University of Connecticut University of UC Title Fallback Connecticut

Common Cold

Common Cold Handout

Nothing cures the common cold, not even antibiotics.
ANTIBIOTICS ARE ONLY USED TO TREAT A KNOWN BACTERIAL INFECTION.

What is it?
An illness such as a common cold is an infection of the upper respiratory tract that is caused by a virus. Some colds are mild while others are severe.

Symptoms
Last 7—10 days and may include some or all of these:
· Fever
· Sore or scratchy throat
· Runny nose, with yellow to green discharge
· Nasal & sinus congestion
· Sneezing
· Cough with or without phlegm
· Headache & body aches
· Swollen Lymph Nodes
· Blocked feeling in ears

Fever
Fever is an important part of your body’s defense system that may help combat the cold virus. You may experience head and body aches because the fever causes the blood vessels to dilate. It isn’t necessary to reduce the fevers below 101° F, unless you are uncomfortable.

Sore Throat
Take 400-800 mg of Ibuprofen two or three times a day as needed with food. Increase fluid intake. Gargle with warm salt water or use OTC throat sprays or lozenges. Take OTC Cold Ez-Zinc lozenges, 13.3 mg, with onset of cold symptoms as directed on package. This may shorten the severity and duration of the cold.

Nasal Congestion
Increase fluid intake to loosen up secretions. Nasal irrigation with OTC saline nasal spray three times daily to loosen up mucous; Mucinex will help to loosen up secretions. Sudafed-type medications will help dry up secretions.
For chronic nasal congestion, we may use a steroid-type nasal spray. If you are using a steroid nasal spray (such as Nasonex or Flonase,) you should irrigate with the saline nasal spray first and then blow your nose well before using the steroid nasal spray. You should not blow your nose for at least 30 minutes after using the Nasonex or Flonase.

Cough
Coughing helps rid your respiratory tract of foreign matter and secretions. There are two types of cough: productive and non-productive.
A productive cough brings up foreign matter and mucous. This type of cough should be encouraged and not suppressed.
A dry “non-productive” cough is usually caused by irritation. This type of cough may cause further irritation and interfere with daily activities, so suppression may be helpful.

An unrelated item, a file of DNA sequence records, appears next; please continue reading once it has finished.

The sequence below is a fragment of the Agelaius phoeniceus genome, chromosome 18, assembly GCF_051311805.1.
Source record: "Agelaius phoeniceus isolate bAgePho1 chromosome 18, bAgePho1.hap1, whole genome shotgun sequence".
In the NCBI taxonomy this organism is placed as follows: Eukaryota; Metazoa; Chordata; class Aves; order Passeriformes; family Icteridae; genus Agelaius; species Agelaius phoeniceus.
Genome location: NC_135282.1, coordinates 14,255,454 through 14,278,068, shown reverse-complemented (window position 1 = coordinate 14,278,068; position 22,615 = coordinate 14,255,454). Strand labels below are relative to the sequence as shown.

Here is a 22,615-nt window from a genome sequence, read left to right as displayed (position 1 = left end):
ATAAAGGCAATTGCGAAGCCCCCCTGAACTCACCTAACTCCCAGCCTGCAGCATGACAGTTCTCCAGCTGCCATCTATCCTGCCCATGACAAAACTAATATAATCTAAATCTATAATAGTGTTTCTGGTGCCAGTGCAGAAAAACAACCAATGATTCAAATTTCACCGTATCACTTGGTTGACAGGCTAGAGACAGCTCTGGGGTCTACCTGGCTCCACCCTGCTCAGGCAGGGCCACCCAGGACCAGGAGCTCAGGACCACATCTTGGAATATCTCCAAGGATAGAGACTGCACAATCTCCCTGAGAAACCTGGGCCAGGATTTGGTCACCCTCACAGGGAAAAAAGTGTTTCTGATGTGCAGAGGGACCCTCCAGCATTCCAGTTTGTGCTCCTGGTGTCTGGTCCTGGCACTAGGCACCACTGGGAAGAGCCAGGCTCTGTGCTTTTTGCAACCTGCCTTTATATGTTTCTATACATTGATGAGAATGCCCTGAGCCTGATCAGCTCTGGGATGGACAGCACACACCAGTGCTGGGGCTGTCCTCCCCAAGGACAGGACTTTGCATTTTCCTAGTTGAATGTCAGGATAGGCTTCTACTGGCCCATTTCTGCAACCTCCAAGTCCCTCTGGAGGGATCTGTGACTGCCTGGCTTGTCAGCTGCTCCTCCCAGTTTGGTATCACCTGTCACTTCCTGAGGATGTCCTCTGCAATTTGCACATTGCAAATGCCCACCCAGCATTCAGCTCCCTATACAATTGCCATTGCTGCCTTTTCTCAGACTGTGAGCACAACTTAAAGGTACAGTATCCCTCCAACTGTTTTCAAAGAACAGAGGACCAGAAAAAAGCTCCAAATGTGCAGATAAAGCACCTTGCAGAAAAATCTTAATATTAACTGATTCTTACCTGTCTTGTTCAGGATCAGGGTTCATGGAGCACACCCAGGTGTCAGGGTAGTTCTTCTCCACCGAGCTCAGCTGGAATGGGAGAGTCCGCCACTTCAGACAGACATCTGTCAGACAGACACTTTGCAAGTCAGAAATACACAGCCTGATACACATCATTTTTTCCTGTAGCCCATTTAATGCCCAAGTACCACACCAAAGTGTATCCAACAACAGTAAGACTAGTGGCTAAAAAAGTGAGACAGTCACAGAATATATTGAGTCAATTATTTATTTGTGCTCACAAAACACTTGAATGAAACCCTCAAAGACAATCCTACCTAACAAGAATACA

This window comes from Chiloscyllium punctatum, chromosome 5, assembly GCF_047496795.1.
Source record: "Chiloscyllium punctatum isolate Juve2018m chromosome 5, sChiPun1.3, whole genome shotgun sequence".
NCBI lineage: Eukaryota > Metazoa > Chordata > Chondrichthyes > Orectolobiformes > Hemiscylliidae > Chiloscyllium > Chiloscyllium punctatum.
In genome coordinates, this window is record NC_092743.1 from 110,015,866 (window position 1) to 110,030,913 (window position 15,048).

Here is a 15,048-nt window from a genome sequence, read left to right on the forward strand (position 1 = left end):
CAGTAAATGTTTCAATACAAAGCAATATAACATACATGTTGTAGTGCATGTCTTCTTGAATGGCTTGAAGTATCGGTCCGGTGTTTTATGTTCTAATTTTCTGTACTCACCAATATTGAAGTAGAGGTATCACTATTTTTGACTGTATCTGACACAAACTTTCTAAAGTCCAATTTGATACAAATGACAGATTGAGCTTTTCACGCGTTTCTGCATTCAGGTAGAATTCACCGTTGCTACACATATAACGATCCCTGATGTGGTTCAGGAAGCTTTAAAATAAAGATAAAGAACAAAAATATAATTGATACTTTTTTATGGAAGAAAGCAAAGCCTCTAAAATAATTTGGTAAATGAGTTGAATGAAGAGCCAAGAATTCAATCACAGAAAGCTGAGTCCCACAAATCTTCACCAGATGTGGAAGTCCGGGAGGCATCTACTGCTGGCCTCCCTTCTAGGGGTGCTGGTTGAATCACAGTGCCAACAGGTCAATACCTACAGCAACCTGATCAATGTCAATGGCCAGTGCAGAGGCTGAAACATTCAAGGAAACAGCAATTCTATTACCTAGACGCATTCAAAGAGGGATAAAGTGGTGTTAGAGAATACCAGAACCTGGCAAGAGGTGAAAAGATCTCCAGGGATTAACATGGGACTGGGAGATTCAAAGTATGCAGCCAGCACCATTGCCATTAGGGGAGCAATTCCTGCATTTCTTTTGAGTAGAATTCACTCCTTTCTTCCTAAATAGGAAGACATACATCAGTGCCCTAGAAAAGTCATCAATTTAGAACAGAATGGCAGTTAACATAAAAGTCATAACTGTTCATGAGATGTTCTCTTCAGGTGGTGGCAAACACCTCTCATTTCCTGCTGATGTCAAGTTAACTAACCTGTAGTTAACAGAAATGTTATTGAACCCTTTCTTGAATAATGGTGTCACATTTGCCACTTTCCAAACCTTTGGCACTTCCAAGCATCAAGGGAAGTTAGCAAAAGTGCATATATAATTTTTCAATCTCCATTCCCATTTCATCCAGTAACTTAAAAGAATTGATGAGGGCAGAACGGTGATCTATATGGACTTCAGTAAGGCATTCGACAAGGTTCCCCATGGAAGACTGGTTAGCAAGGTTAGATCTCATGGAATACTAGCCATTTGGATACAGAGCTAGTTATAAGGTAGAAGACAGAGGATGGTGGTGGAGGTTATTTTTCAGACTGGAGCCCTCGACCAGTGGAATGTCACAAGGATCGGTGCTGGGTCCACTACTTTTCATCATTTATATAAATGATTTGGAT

General Information
·Get plenty of rest: 8-10 hours while you are ill
·Drink 8-10 glasses of fluid daily (water, soups, juice). Fluids help loosen and drain nasal secretions and replace fluids lost with fever and throat irritation.
·Eat sensibly
·Avoid drinking alcohol and smoking. Smoke dries and irritates mucous membranes. Alcohol has a dehydrating affect. Both issues may prolong a cough.
Cover your cough and sneezes and wash your hands frequently to avoid spreading cold viruses.
·If you have a fever over 101° F, difficulty breathing, or if your symptoms worsen, call us at 860-486-4700.

For relief of symptoms: Over the Counter (OTC) Remedies

Pain relievers/fever reducers
May help with body aches, sore throats, headaches, fever. Ibuprofen and Naproxen also help with inflammation.

Examples:
·Ibuprofen (Advil, Motrin)
Take up to 600-800 mg (3 to 4 pills) two or three times a day as needed, with food.

·Naproxen (Aleve)
Take 2 pills twice a day with food.

·Acetaminophen (Tylenol)
Take as directed on package. Avoid alcohol while taking.

Expectorants
May help to loosen mucous so it can be coughed up or blown out of the nose.

Examples:
·Mucinex (guaifenesin) Maximum Strength
Take 1200 mg twice a day (every twelve hours.)

·Mucinex D Maximum Strength
(guaifenesin 1200 mg + pseudoephedrine 120 mg)
For daytime use only. Follow package directions.

·Mucinex DM Maximum Strength
(guaifenesin 1200mg + Dextromethorphan 60 mg)
One pill twice a day.

Cough suppressants
OTC may help quiet a cough, especially a dry cough.

Examples:
·Robitussin-DM (Guaifenesin/Dextromethorphan) cough suppressant

Decongestants
OTC may help dry up secretions and shrink swollen membranes.

Examples:
·Sudafed-type medication (pseudoephedrine or equivalent) – for daytime use only; you must ask the pharmacist, as this is now a “behind the counter medication”; it is not a prescription, but you must sign for it per federal law.

Antihistamines
OTC antihistamines for itching and/or congestion (make sure during waking hours or try to get non-drowsiness formula).

Examples:
Benadryl causes drowsiness, so take in the evening at bedtime. Others may include: Claritin, Zyrtec, Allegra, Chlortrimeton, etc.

Combination Products
Important: Make sure when using OTC products together that there are not more than one that contain the same ingredient.
For example, “NyQuil Cold and Flu” contains:
¨ Acetaminophen 650 mg (Pain reliever/fever reducer)
¨ Dextromethorphan HBr 30 mg (Cough suppressant)
¨ Doxylamine succinate 12.5 mg (Antihistamine)

So you would not want to take additional OTC products containing those ingredients.